Why Nigerian banks don't like lending
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Loans are and have always been crucial for economic survival. Many businesses need them at various points in their lifecycle to power up economic activities from production to employment or meet other specific goals.

The most recent EFInA report shows that 51% of Nigerian adults want to invest in a business. Yet, few Nigerians take bank loans to meet their goals. The same EFInA report recorded that only 5% of Nigerians used loans from formal institutions to meet their goals. A huge number (26%) did nothing, while about 40% used non-financial mechanisms such as working more.

 

Key takeaways:
  • One of the core mandates of commercial banks is to lend out money. Banks make significant income from lending and help businesses and firms expand. However, lending from Nigerian banks has dropped over time.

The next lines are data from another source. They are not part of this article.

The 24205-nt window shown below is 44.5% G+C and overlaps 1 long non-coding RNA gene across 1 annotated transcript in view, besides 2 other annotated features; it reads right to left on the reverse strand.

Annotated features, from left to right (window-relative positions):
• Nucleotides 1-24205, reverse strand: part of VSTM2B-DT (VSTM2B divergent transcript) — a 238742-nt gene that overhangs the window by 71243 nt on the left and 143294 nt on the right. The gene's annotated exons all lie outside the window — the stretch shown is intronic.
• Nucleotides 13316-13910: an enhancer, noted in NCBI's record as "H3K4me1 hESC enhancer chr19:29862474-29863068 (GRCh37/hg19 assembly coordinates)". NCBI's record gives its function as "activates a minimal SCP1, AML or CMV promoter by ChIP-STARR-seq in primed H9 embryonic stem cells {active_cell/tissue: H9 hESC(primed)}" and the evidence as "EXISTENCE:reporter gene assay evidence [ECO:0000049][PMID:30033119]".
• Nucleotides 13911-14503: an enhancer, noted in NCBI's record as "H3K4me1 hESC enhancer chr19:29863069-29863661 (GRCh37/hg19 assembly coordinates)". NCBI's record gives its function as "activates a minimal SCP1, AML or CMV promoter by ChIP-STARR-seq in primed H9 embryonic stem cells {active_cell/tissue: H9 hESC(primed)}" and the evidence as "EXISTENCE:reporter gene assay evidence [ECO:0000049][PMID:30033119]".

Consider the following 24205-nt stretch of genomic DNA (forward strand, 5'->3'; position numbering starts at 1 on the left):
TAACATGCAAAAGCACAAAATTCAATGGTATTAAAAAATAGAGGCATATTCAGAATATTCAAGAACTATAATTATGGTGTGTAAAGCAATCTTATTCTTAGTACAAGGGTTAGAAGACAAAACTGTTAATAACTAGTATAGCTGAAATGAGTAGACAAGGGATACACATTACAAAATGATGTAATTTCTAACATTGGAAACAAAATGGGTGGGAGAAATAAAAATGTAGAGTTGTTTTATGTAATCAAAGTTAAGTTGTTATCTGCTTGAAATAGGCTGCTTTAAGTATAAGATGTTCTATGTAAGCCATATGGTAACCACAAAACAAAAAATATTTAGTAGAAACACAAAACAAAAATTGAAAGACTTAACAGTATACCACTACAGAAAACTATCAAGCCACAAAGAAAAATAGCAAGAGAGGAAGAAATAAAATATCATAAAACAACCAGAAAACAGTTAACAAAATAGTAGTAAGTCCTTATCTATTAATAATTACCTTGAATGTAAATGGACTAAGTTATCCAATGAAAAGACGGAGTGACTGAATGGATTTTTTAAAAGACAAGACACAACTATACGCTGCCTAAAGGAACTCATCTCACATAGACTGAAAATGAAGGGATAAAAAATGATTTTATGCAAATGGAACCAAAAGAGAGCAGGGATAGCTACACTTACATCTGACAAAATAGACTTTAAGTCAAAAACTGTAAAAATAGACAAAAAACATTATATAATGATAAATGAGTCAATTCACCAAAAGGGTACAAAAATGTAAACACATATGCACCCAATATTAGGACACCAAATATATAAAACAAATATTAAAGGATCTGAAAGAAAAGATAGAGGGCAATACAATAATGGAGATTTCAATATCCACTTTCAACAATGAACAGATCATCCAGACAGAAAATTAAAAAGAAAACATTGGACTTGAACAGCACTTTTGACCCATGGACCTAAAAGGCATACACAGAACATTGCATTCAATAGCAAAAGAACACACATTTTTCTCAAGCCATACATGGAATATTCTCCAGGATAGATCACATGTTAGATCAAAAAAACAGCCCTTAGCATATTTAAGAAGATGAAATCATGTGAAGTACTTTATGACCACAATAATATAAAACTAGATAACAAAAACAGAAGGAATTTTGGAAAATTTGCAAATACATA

• Between 2017 and 2020 the proportion of bank loans compared to deposits has dropped by 26%. In addition, with a 58% loan-to-deposit ratio, Nigerian banks don’t lend as aggressively as international peers such as South Africa, where banks lend out 91% of their deposits.

  • The Central Bank of Nigeria (CBN) has tried to remedy this situation by issuing a directive whereby banks give out a minimum of 65% of their deposits as loans. However, tier 1 banks continue to ignore this rule amidst other alternatives to earn income and because of the prevalent risks in lending to firms and individuals in Nigeria.


Interest income from loans is the lifeblood of financial institutions, particularly banks. For example, income from loans and advances to customers made up 38% of Zenith Bank’s group ₦766 billion gross income in 2021.

Interestingly, Nigerian banks do not give out loans as aggressively as their international peers. One way to spot this is

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Adesola Afolabi

Adesola Afolabi

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